The distinction between flat and round characters is conveyed within Samperio’s “She Lived in a Story”. Guillermo Samperio begins his story with one character, Segovia who then chooses to create his own story and include additional characters. Through this shift, the role of Ofelia emerges, and she goes from being a flat and static character to a round character. Her development and growth as her own character explains the shift in point of view as well as the frame work that Samperio is trying to convey within his story. As stated in the text, “As he shut off the engine, he decided that the woman in this story would be a young actress whom he admired, for her performances and her extraordinary beauty. Furthermore the actress somewhat resembled Frida Kahlo, who painted herself in the dreams of her paintings, another way to live in one’s fiction” (Samperio 56). Later, Samperio states “My fear is disappearing; I’m surprised, but without any desperation. Now all of a sudden I’m upset, angry; I must write a protest” (60). In the first quote it is evident that Guillermo Segovia is creating the character he wants to put into his own story. He is focusing on her youthfulness, her acting skills and physical description when giving the audience an idea of the character. This act can be categorized as figural characterization because Segovia is characterizing Ofelia, who ends up being another character within the text. By making sure his main character is remembered for her physical appearance, he chooses certain attributes which he can find in Frida Kahlo. Segovia is characterizing Ofelia based on what he wants to make of her. Ofelia is portrayed as a flat character in the first statement by Samperio because she does not have any depth to her besides her outer appearance. She is not given a cause or a goal, and she does not have any other major actions as a character. By choosing her based on her looks expresses the idea that the Guillermo does not plan on giving her any substantial purpose. However, the second statement changes the perspective on Ofelia’s character. The statement can be used to explain the difference behind a flat and round character. Ofelia is depicted as a flat character through Segovia’s first description. This concept soon changes when Ofelia turns herself into a round character. The shift of now being able to have real feelings, act out emotions and have a voice portrays Ofelia to be a round character. She is now seen as three dimensional because she is not only acting but also feeling. Once she decides to write her own story, she takes control of the way the reader understands the story. She is able to reframe the point of view. The reader is able to see inside the character when she says “My fear is disappearing”, “I’m upset” and “I must write a protest”. The first statement captures Ofelia’s outer perception but now her development internally is also seen. The control she gains as an author proves her to be three dimensional as compared to the original one dimensional character in the first statement. Samperio places these two characters in the story to show the transition of how flat and round characters come to exist. From the beginning it is evident that Segovia is the round, three dimensional character because he gives lectures, has a family life, and explains how is is going to write a story. However, the Segovia story comes to a halt when Ofelia comes alive within the narration putting herself in front of Segovia. The end of the story separates the two internal narratives that Segovia and Ofelia are writing by telling the reader that both characters have finally achieved their own growth and development.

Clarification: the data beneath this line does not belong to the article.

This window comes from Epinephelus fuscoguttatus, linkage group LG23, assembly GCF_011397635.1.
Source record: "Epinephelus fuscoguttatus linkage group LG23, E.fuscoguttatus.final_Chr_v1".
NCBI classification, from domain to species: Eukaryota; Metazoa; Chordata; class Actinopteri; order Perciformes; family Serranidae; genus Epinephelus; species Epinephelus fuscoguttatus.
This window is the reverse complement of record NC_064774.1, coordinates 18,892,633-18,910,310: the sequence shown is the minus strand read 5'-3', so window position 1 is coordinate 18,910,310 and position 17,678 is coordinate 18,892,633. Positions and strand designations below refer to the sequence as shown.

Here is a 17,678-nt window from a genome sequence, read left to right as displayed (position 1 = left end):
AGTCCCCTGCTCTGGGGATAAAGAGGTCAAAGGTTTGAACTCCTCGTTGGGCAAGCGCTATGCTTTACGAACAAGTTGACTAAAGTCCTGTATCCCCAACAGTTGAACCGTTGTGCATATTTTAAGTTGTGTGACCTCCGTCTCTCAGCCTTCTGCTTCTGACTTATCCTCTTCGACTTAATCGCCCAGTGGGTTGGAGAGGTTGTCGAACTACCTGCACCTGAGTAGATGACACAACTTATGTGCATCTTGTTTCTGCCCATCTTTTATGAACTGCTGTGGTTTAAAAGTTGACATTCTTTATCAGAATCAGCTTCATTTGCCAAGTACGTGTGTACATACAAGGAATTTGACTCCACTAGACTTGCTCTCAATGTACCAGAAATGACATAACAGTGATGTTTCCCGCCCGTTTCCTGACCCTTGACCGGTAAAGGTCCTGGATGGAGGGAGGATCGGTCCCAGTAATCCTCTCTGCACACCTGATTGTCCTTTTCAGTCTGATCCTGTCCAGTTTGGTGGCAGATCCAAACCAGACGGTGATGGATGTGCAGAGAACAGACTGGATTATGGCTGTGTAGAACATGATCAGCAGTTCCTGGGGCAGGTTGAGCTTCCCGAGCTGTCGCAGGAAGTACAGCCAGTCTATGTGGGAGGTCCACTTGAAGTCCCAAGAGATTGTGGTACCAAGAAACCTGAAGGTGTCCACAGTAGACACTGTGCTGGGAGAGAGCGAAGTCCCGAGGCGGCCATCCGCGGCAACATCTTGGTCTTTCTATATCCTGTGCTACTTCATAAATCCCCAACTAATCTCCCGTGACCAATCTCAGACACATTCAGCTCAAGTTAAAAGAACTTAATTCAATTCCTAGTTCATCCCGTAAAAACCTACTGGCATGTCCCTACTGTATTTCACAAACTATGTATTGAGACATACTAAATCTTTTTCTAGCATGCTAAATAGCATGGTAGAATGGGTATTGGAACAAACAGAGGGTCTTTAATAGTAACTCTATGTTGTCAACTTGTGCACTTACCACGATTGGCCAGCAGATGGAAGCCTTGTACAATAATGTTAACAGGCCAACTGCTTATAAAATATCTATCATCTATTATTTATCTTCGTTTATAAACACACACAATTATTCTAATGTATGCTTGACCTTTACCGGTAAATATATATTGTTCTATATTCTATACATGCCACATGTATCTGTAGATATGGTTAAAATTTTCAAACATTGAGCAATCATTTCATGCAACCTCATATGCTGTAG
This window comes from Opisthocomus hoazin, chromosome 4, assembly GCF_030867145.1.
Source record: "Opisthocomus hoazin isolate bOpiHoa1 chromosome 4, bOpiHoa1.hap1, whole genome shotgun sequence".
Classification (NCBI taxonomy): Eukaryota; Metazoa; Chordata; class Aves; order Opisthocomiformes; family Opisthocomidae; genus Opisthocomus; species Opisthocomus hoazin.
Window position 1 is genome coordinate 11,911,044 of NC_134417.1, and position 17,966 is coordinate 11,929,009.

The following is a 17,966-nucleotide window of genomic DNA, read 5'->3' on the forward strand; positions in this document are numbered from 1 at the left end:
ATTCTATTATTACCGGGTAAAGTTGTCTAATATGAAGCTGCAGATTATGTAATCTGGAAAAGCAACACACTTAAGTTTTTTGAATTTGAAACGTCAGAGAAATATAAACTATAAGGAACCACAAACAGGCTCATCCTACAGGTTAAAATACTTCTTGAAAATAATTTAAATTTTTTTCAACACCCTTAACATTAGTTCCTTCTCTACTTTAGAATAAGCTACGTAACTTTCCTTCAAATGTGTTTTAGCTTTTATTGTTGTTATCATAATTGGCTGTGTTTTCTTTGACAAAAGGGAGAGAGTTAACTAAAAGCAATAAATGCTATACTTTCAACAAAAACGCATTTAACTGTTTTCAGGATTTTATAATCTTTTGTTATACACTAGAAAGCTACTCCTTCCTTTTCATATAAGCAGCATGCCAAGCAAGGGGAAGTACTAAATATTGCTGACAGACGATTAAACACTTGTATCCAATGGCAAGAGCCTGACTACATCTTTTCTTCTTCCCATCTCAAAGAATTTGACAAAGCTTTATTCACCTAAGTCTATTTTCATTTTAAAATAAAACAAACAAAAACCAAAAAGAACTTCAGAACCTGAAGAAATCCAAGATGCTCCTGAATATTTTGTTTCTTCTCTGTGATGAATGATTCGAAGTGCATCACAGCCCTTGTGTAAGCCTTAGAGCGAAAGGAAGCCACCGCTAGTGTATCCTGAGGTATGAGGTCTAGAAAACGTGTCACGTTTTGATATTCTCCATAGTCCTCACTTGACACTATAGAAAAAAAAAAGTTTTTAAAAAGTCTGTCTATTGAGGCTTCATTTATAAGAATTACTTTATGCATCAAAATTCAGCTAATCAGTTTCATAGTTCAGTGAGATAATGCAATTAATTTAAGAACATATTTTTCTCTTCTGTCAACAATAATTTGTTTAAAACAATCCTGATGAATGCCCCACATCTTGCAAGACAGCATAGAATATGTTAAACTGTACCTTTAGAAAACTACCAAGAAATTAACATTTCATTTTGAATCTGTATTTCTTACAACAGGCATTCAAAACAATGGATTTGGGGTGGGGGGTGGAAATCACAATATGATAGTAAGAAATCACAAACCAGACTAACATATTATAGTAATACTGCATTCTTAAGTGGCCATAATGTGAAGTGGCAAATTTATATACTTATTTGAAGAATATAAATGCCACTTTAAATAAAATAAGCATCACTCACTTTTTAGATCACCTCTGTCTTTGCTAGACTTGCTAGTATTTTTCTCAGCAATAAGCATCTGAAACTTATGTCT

Jahn, Manfred. “Narratology: A Guide to the Theory of Narrative.” 28 May 2005. Web. 10 June 2011. <http://www.uni-koeln.de/~ame02/pppn.htm>
Samperio, Guillermo. “She Lived in a Story.” New Works from Mexico. Ed. Reginald Gibbons.Evanston: TriQuarterly, 1992. Print.